Insulin-mediated phosphorylation of the proline-rich Akt substrate PRAS40 is impaired in insulin target tissues of high-fat diet-fed rats.
ABSTRACT Clinical insulin resistance is associated with decreased activation of phosphatidylinositol 3'-kinase (PI3K) and its downstream substrate protein kinase B (PKB)/Akt. However, its physiological protein substrates remain poorly characterized. In the present study, the effect of in vivo insulin action on phosphorylation of the PKB/Akt substrate 40 (PRAS40) was examined. In rat and mice, insulin stimulated PRAS40-Thr246 phosphorylation in skeletal and cardiac muscle, the liver, and adipose tissue in vivo. Physiological hyperinsulinemia increased PRAS40-Thr246 phosphorylation in human skeletal muscle biopsies. In cultured cell lines, insulin-mediated PRAS40 phosphorylation was prevented by the PI3K inhibitors wortmannin and LY294002. Immunohistochemical and immunofluorescence studies showed that phosphorylated PRAS40 is predominantly localized to the nucleus. Finally, in rats fed a high-fat diet (HFD), phosphorylation of PRAS40 was markedly reduced compared with low-fat diet-fed animals in all tissues examined. In conclusion, the current study identifies PRAS40 as a physiological target of in vivo insulin action. Phosphorylation of PRAS40 is increased by insulin in human, rat, and mouse insulin target tissues. In rats, this response is reduced under conditions of HFD-induced insulin resistance.
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ABSTRACT: Data suggest that low levels of dopamine D2 receptors and attenuated responsivity of dopamine-target regions to food intake is associated with increased eating and elevated weight. There is also growing (although mixed) evidence that genotypes that appear to lead to reduced dopamine signaling (e.g., DRD2, DRD4, and DAT) and certain appetite-related hormones and peptides (e.g., ghrelin, orexin A, leptin) moderate the relation between dopamine signaling, overeating, and obesity. This chapter reviews findings from studies that have investigated the relation between dopamine functioning and food intake and how certain genotypes and appetite-related hormones and peptides affect this relation.Current topics in behavioral neurosciences. 01/2011; 6:81-93.
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ABSTRACT: The ribosomal protein (RP)-HDM2-p53 pathway has been shown to have key roles in oncogene-induced apoptosis and senescence, but the mechanism regulating this pathway remains elusive. The proline-rich Akt substrate of 40 kDa (PRAS40) has recently been identified as a binding partner and inhibitor of the mechanistic (formerly referred to as mammalian) target of rapamycin complex 1 (mTORC1). Although other inhibitors of mTORC1 are known tumor suppressors, PRAS40 promotes cell survival and tumorigenesis. Here we demonstrate that Akt- and mTORC1-mediated phosphorylation of PRAS40 at T246 and S221, respectively, promotes nuclear-specific association of PRAS40 with ribosomal protein L11 (RPL11). Importantly, silencing of PRAS40 induces upregulation of p53 in a manner dependent on RPL11. This effect is rescued by wild-type PRAS40, but not by the RPL11-binding-null PRAS40T246A mutant. We found that PRAS40 negatively regulates the RPL11-HDM2-p53 nucleolar stress response pathway and suppresses induction of p53-mediated cellular senescence. This work identifies nuclear PRAS40 as a dual-input signaling checkpoint that links cell growth and proliferation to inhibition of cellular senescence. These findings may help to explain the protumorigenic effect of PRAS40 and identify the PRAS40-RPL11 complex as a promising target for p53-restorative anticancer drug discovery.Oncogene advance online publication, 7 April 2014; doi:10.1038/onc.2014.91.Oncogene 09/2014; · 8.56 Impact Factor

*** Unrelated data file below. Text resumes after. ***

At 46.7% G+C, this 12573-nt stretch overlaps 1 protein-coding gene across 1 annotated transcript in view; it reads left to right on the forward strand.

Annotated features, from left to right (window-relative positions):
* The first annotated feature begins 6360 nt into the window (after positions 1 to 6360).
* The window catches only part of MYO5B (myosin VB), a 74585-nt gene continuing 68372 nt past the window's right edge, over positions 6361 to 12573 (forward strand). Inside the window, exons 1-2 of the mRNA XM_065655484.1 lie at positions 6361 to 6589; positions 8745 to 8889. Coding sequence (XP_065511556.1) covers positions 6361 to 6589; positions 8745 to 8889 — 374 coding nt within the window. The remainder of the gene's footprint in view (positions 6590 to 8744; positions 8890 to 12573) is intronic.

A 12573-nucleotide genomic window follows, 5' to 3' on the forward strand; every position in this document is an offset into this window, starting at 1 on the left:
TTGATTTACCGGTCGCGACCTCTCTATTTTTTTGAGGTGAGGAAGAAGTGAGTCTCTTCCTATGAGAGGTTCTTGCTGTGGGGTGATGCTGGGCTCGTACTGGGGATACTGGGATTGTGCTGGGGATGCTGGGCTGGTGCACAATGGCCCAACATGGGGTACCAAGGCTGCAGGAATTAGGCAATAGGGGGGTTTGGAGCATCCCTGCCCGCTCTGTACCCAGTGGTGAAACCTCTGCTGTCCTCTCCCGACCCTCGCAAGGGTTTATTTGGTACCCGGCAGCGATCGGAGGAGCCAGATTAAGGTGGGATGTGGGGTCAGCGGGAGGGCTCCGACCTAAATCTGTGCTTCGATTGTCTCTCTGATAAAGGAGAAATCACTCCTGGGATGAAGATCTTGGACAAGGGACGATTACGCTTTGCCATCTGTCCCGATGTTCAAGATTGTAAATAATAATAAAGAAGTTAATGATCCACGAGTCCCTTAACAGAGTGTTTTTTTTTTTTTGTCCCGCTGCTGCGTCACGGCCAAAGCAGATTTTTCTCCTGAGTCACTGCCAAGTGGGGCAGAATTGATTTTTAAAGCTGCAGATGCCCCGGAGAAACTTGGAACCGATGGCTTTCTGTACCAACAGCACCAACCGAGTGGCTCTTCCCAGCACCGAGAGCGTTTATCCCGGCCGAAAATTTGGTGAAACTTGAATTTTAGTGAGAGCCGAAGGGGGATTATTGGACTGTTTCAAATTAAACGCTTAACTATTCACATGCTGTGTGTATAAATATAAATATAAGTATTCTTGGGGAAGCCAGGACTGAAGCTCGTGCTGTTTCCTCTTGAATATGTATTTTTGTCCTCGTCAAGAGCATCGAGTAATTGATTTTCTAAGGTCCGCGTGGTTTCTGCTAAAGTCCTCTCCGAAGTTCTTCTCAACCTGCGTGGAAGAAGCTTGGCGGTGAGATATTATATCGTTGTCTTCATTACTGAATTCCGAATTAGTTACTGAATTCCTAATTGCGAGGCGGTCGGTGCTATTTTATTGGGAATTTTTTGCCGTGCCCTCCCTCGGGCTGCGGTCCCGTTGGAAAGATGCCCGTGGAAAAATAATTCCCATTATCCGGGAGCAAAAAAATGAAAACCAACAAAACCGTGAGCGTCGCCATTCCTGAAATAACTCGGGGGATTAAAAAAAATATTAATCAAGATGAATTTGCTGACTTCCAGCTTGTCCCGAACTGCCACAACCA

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ABSTRACT: AIMS/HYPOTHESIS: The proline-rich Akt substrate of 40 kDa (PRAS40) is a component of the mammalian target of rapamycin complex 1 (mTORC1) and among the most prominent Akt substrates in skeletal muscle. Yet the cellular functions of PRAS40 are incompletely defined. This study assessed the function of PRAS40 in insulin action in primary human skeletal muscle cells (hSkMC). METHODS: Insulin action was examined in hSkMC following small interfering RNA-mediated silencing of PRAS40 (also known as AKT1S1) under normal conditions and following chemokine-induced insulin resistance. RESULTS: PRAS40 knockdown (PRAS40-KD) in hSkMC decreased insulin-mediated phosphorylation of Akt by 50% (p < 0.05) as well as of the Akt substrates glycogen synthase kinase 3 (40%) and tuberous sclerosis complex 2 (32%) (both p < 0.05). Furthermore, insulin-stimulated glucose uptake was reduced by 20% in PRAS40-KD myotubes (p < 0.05). Exposing PRAS40-KD myotubes to chemokines caused no additional deterioration of insulin action. PRAS40-KD further reduced insulin-mediated phosphorylation of the mTORC1-regulated proteins p70S6 kinase (p70S6K) (47%), S6 (43%), and eukaryotic elongation 4E-binding protein 1 (100%), as well as protein levels of growth factor receptor bound protein 10 (35%) (all p < 0.05). The inhibition of insulin action in PRAS40-KD myotubes was associated with a reduction in IRS1 protein levels (60%) (p < 0.05), and was reversed by pharmacological proteasome inhibition. Accordingly, expression of the genes encoding E3-ligases F-box protein 32 (also known as atrogin-1) and muscle RING-finger protein-1 and activity of the proteasome was elevated in PRAS40-KD myotubes. CONCLUSIONS/INTERPRETATION: Inhibition of insulin action in PRAS40-KD myotubes was found to associate with IRS1 degradation promoted by increased proteasome activity rather than hyperactivation of the p70S6K-negative-feedback loop. These findings identify PRAS40 as a modulator of insulin action.Diabetologia 03/2013; · 6.49 Impact Factor